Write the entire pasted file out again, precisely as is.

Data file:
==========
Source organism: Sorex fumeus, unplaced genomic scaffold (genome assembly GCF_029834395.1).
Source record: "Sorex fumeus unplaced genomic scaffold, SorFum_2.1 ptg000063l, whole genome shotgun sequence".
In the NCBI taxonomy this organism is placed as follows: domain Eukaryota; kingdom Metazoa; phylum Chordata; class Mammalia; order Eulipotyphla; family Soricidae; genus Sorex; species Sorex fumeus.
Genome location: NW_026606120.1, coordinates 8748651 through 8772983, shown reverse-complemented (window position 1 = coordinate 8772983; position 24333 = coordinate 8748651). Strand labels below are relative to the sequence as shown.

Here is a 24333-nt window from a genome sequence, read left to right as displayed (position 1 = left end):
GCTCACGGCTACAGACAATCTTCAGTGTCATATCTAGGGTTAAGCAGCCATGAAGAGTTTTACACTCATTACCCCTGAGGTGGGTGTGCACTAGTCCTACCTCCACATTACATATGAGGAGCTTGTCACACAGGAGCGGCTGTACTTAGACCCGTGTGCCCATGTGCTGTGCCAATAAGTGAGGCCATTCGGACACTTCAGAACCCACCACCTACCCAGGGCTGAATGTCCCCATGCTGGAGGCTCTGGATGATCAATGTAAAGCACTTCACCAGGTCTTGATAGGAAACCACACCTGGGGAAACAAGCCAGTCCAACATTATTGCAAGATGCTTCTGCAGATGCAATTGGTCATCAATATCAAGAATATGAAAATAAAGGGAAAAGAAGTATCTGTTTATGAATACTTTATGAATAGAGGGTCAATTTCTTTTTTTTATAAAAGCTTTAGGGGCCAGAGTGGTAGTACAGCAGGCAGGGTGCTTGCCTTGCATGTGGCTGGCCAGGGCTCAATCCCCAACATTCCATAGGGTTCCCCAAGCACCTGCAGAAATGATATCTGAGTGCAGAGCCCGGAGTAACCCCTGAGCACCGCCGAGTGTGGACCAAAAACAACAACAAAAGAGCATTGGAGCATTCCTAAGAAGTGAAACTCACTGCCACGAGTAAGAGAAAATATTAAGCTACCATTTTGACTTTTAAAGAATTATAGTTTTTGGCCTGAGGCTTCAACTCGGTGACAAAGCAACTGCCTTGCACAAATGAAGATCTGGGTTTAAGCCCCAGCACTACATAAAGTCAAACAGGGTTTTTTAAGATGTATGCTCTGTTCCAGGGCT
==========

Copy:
Source organism: Sorex fumeus, unplaced genomic scaffold (genome assembly GCF_029834395.1).
Source record: "Sorex fumeus unplaced genomic scaffold, SorFum_2.1 ptg000063l, whole genome shotgun sequence".
In the NCBI taxonomy this organism is placed as follows: domain Eukaryota; kingdom Metazoa; phylum Chordata; class Mammalia; order Eulipotyphla; family Soricidae; genus Sorex; species Sorex fumeus.
Genome location: NW_026606120.1, coordinates 8748651 through 8772983, shown reverse-complemented (window position 1 = coordinate 8772983; position 24333 = coordinate 8748651). Strand labels below are relative to the sequence as shown.

Here is a 24333-nt window from a genome sequence, read left to right as displayed (position 1 = left end):
GCTCACGGCTACAGACAATCTTCAGTGTCATATCTAGGGTTAAGCAGCCATGAAGAGTTTTACACTCATTACCCCTGAGGTGGGTGTGCACTAGTCCTACCTCCACATTACATATGAGGAGCTTGTCACACAGGAGCGGCTGTACTTAGACCCGTGTGCCCATGTGCTGTGCCAATAAGTGAGGCCATTCGGACACTTCAGAACCCACCACCTACCCAGGGCTGAATGTCCCCATGCTGGAGGCTCTGGATGATCAATGTAAAGCACTTCACCAGGTCTTGATAGGAAACCACACCTGGGGAAACAAGCCAGTCCAACATTATTGCAAGATGCTTCTGCAGATGCAATTGGTCATCAATATCAAGAATATGAAAATAAAGGGAAAAGAAGTATCTGTTTATGAATACTTTATGAATAGAGGGTCAATTTCTTTTTTTTATAAAAGCTTTAGGGGCCAGAGTGGTAGTACAGCAGGCAGGGTGCTTGCCTTGCATGTGGCTGGCCAGGGCTCAATCCCCAACATTCCATAGGGTTCCCCAAGCACCTGCAGAAATGATATCTGAGTGCAGAGCCCGGAGTAACCCCTGAGCACCGCCGAGTGTGGACCAAAAACAACAACAAAAGAGCATTGGAGCATTCCTAAGAAGTGAAACTCACTGCCACGAGTAAGAGAAAATATTAAGCTACCATTTTGACTTTTAAAGAATTATAGTTTTTGGCCTGAGGCTTCAACTCGGTGACAAAGCAACTGCCTTGCACAAATGAAGATCTGGGTTTAAGCCCCAGCACTACATAAAGTCAAACAGGGTTTTTTAAGATGTATGCTCTGTTCCAGGGCT